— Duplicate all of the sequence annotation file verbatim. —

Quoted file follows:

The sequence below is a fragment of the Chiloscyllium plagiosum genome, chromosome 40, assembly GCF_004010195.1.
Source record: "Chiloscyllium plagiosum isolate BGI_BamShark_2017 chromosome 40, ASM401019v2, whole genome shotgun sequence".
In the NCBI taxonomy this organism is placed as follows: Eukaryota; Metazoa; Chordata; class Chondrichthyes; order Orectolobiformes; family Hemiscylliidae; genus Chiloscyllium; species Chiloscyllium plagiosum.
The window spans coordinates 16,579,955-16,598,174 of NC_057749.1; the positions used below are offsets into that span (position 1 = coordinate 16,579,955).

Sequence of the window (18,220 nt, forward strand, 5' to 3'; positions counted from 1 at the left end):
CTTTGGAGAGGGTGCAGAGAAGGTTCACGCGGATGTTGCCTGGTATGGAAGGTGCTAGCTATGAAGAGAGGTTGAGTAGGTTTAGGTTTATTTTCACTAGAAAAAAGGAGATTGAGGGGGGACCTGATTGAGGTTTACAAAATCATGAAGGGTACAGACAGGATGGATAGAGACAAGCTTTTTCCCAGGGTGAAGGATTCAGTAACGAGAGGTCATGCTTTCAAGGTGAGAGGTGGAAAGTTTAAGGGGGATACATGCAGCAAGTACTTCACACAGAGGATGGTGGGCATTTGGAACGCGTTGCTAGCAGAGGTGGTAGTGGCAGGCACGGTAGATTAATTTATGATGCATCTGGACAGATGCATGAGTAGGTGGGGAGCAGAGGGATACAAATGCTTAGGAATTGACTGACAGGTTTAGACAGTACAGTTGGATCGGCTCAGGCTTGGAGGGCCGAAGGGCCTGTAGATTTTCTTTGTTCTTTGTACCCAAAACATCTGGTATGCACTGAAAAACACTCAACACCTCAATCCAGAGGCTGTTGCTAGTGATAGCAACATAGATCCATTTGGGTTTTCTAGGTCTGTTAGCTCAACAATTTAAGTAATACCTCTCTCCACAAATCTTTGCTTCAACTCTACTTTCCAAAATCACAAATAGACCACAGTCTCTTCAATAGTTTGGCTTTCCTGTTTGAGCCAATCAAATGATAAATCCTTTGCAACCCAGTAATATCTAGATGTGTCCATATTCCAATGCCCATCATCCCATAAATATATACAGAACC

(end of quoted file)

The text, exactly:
The sequence below is a fragment of the Chiloscyllium plagiosum genome, chromosome 40, assembly GCF_004010195.1.
Source record: "Chiloscyllium plagiosum isolate BGI_BamShark_2017 chromosome 40, ASM401019v2, whole genome shotgun sequence".
In the NCBI taxonomy this organism is placed as follows: Eukaryota; Metazoa; Chordata; class Chondrichthyes; order Orectolobiformes; family Hemiscylliidae; genus Chiloscyllium; species Chiloscyllium plagiosum.
The window spans coordinates 16,579,955-16,598,174 of NC_057749.1; the positions used below are offsets into that span (position 1 = coordinate 16,579,955).

Sequence of the window (18,220 nt, forward strand, 5' to 3'; positions counted from 1 at the left end):
CTTTGGAGAGGGTGCAGAGAAGGTTCACGCGGATGTTGCCTGGTATGGAAGGTGCTAGCTATGAAGAGAGGTTGAGTAGGTTTAGGTTTATTTTCACTAGAAAAAAGGAGATTGAGGGGGGACCTGATTGAGGTTTACAAAATCATGAAGGGTACAGACAGGATGGATAGAGACAAGCTTTTTCCCAGGGTGAAGGATTCAGTAACGAGAGGTCATGCTTTCAAGGTGAGAGGTGGAAAGTTTAAGGGGGATACATGCAGCAAGTACTTCACACAGAGGATGGTGGGCATTTGGAACGCGTTGCTAGCAGAGGTGGTAGTGGCAGGCACGGTAGATTAATTTATGATGCATCTGGACAGATGCATGAGTAGGTGGGGAGCAGAGGGATACAAATGCTTAGGAATTGACTGACAGGTTTAGACAGTACAGTTGGATCGGCTCAGGCTTGGAGGGCCGAAGGGCCTGTAGATTTTCTTTGTTCTTTGTACCCAAAACATCTGGTATGCACTGAAAAACACTCAACACCTCAATCCAGAGGCTGTTGCTAGTGATAGCAACATAGATCCATTTGGGTTTTCTAGGTCTGTTAGCTCAACAATTTAAGTAATACCTCTCTCCACAAATCTTTGCTTCAACTCTACTTTCCAAAATCACAAATAGACCACAGTCTCTTCAATAGTTTGGCTTTCCTGTTTGAGCCAATCAAATGATAAATCCTTTGCAACCCAGTAATATCTAGATGTGTCCATATTCCAATGCCCATCATCCCATAAATATATACAGAACC